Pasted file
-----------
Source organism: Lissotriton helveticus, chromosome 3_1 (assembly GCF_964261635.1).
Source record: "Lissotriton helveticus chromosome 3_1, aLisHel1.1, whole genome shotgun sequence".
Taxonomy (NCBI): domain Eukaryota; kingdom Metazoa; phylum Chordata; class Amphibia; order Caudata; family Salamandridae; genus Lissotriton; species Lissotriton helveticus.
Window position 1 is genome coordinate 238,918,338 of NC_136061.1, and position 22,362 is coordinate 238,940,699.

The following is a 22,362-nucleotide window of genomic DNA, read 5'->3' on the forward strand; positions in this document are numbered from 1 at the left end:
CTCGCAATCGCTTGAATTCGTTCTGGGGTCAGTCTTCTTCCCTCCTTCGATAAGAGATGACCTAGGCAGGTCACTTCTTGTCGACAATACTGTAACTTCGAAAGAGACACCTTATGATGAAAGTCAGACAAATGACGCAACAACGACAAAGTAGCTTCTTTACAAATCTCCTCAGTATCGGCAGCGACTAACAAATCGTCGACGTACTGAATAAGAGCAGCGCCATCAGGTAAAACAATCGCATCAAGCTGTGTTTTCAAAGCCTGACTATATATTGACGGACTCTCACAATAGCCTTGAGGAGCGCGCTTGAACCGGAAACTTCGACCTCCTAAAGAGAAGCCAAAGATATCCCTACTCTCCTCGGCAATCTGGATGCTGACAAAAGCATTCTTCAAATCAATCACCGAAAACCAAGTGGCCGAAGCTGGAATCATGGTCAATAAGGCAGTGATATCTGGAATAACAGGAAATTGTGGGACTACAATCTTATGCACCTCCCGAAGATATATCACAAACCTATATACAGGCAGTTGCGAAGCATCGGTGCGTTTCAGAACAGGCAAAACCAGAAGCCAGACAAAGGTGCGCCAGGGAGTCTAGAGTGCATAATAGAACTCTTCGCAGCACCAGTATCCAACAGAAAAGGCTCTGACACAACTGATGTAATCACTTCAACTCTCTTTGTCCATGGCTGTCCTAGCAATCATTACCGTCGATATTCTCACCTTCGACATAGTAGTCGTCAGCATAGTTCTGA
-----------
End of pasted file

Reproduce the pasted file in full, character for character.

Source organism: Lissotriton helveticus, chromosome 3_1 (assembly GCF_964261635.1).
Source record: "Lissotriton helveticus chromosome 3_1, aLisHel1.1, whole genome shotgun sequence".
Taxonomy (NCBI): domain Eukaryota; kingdom Metazoa; phylum Chordata; class Amphibia; order Caudata; family Salamandridae; genus Lissotriton; species Lissotriton helveticus.
Window position 1 is genome coordinate 238,918,338 of NC_136061.1, and position 22,362 is coordinate 238,940,699.

The following is a 22,362-nucleotide window of genomic DNA, read 5'->3' on the forward strand; positions in this document are numbered from 1 at the left end:
CTCGCAATCGCTTGAATTCGTTCTGGGGTCAGTCTTCTTCCCTCCTTCGATAAGAGATGACCTAGGCAGGTCACTTCTTGTCGACAATACTGTAACTTCGAAAGAGACACCTTATGATGAAAGTCAGACAAATGACGCAACAACGACAAAGTAGCTTCTTTACAAATCTCCTCAGTATCGGCAGCGACTAACAAATCGTCGACGTACTGAATAAGAGCAGCGCCATCAGGTAAAACAATCGCATCAAGCTGTGTTTTCAAAGCCTGACTATATATTGACGGACTCTCACAATAGCCTTGAGGAGCGCGCTTGAACCGGAAACTTCGACCTCCTAAAGAGAAGCCAAAGATATCCCTACTCTCCTCGGCAATCTGGATGCTGACAAAAGCATTCTTCAAATCAATCACCGAAAACCAAGTGGCCGAAGCTGGAATCATGGTCAATAAGGCAGTGATATCTGGAATAACAGGAAATTGTGGGACTACAATCTTATGCACCTCCCGAAGATATATCACAAACCTATATACAGGCAGTTGCGAAGCATCGGTGCGTTTCAGAACAGGCAAAACCAGAAGCCAGACAAAGGTGCGCCAGGGAGTCTAGAGTGCATAATAGAACTCTTCGCAGCACCAGTATCCAACAGAAAAGGCTCTGACACAACTGATGTAATCACTTCAACTCTCTTTGTCCATGGCTGTCCTAGCAATCATTACCGTCGATATTCTCACCTTCGACATAGTAGTCGTCAGCATAGTTCTGA